Over exposed: Is Annie Leibovitz worthy of a retrospective at the National Portrait Gallery?

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In the announcement of the National Portrait Gallery's forthcoming retrospective of work by the celebrated New York-based portrait photographer Annie Leibovitz, one of the sponsors of the show lets us know how proud he is to be working with Annie (note the personal touch) again. Words such as trust, respect, service are bandied about. These are words that are at odds with what many of us think photographers are up to quite a lot of the time. But surely Leibovitz is not one of these? Surely Leibovitz, photographer of an entire, all-too-well-known world of stars and starlets, is not quite like this?

Leibovitz was born in Waterbury, Connecticut, in 1949. Her father was a lieutenant-colonel in the US Air Force, and her mother a teacher of modern dance who studied with Martha Graham. The young Leibovitz had ambitions to be a painter when she first enrolled at the San Francisco Art Institute, but it was photography that she became enthralled by. Her rise through the ranks was rapid. By 1975 she was chief photographer for Rolling Stone. She covered Richard Nixon's resignation, and the Rolling Stones tour of 1975. In 1980 she took a photograph of a naked John Lennon on a bed, wrapped around Yoko. Hours later he was shot. The editors of Rolling Stone wanted to use a crop of Lennon, naked and alone, on the cover of the magazine, but Leibovitz insisted that the two of them be shown together.

Then began the long association with Vanity Fair, Vogue and other magazines, not to mention the number of major advertising assignments she has undertaken for Gap and others. She photographed a heavily pregnant, nude Demi Moore, for Vanity Fair in 1991, looking quite chillingly stark. She photographed Bette Midler on a bed of roses, Arnold Schwarzenegger astride a white horse, smoking a fat cigar, and Whoopie Goldberg wallowing in a bathtub of milk.

Her photographs of the famous are often stagey and stage-managed. She does a lot of research. She studies images of her subjects. She calculates the effects – and then she goes for them. This is the problem with Leibovitz. She controls – and she contrives – too much. If you take a roll call of some of the great portrait photographers of the 20th century, what you immediately notice is that the element of theatre is often at its best when it is happened upon quite by chance, in the street or down the mine. It is life caught on the wing, in the raw. But Leibovitz is too machine-like, too studied, too much in calculated anticipation of the effects that her pictures will have on the onlooker.

But there is a softer and more interesting side to Leibovitz, too, of which we are promised a glimpse in this show. This is the photographer who is not working to please commercial interests, who is merely observing people, not talking, just observing and letting herself be absorbed into the character and the situation of what she is seeing in front of her eyes. These are unstudied portraits of her family, unusually intimate and casual.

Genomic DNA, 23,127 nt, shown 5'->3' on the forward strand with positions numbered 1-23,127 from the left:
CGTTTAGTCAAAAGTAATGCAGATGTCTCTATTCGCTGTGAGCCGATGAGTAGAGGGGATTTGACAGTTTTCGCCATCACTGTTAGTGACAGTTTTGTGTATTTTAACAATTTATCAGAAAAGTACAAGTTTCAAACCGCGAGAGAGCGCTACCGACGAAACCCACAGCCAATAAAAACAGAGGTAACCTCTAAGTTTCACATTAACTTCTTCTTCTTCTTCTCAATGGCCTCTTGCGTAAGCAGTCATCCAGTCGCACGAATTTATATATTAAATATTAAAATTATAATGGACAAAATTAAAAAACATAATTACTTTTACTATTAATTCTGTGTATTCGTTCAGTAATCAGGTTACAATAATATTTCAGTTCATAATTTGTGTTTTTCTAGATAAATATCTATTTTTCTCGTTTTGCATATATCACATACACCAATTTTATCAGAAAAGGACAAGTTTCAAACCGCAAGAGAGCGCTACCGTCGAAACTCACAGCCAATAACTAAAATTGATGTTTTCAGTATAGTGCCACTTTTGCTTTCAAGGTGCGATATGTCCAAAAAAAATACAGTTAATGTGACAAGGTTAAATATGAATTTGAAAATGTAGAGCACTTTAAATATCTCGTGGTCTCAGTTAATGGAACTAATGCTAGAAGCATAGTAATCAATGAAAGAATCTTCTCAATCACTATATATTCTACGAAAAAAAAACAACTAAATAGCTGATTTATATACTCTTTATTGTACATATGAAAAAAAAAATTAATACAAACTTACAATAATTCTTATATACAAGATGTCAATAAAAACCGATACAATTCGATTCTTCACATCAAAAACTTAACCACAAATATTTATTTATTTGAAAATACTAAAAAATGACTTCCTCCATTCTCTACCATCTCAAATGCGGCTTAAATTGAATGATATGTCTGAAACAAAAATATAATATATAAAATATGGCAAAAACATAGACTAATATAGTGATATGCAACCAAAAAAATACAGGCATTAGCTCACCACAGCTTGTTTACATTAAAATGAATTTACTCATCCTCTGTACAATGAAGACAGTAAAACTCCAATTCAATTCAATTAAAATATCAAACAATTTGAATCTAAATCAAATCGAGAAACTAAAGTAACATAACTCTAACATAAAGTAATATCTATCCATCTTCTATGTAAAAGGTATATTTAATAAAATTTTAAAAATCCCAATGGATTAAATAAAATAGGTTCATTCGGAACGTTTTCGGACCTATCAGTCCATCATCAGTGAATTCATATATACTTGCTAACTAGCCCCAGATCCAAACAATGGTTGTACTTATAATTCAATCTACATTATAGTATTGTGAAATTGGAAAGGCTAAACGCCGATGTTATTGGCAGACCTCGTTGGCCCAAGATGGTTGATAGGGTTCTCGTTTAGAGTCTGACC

"Most of the photographs of my family were taken at gatherings around a dining table or a pond or beside the ocean," she has commented. There are also the travel photographs she has taken from time to time. She was once assigned to work for Conde Nast Traveller, but the partnership was soon dissolved. There was simply not enough optimism or good weather in her beach scenes, not enough encouragement to travel anywhere. One of the best of her travel photographs is a dramatic yoking together of portraiture, natural scenery and architecture. It is a back view of her late partner Susan Sontag in Petra, Jordan, a tiny, vulnerable figure, between massive muscular outcrops of rock, staring up at a Roman temple in the desert.

So there are the no-expense-spared, globe-trotting contrivances of beauty and style. And then, equally importantly, there is that all-important question of trust. At the end of the day, sitters have to trust the person who is standing in front of them with the camera. Equally, they are entirely at the mercy of the camera's eye because how a photograph gets cropped, used, contextualised, changes its meaning, utterly. Is Lennon to be cropped until he is alone? Or is he to be seen to be partnered and embraced by the woman he loves, which means that there is no longer the subliminal, unspoken hint that he may or may not have been a personality cast adrift? That time Leibovitz made the right decision.

But recently, when Leibovitz photographed Miley Cyrus, star of the Disney film Hannah Montana, for Vanity Fair, and persuaded her to adopt ever more sexy poses because they were allegedly "artistic" was it really surprising that the young girl should have been outraged that she had been exploited by her famous friend? As Miley herself said of that session: "You can't say no to Annie. She gets this puppy-dog look, and you're like, OK..."

Well, few people have said no to Leibovitz, because to be chosen by Leibovitz is a kind of benediction by a celebrity. If you are famous already, and you are made even more famous by one of the world's most famous photographers, who is the loser in this game? Whether or not you end up being ruthlessly manipulated is another matter altogether.

Annie Leibovitz: A Photographer's Life, 1990-2005, National Portrait Gallery, London, from 16 October to 25 January 2009

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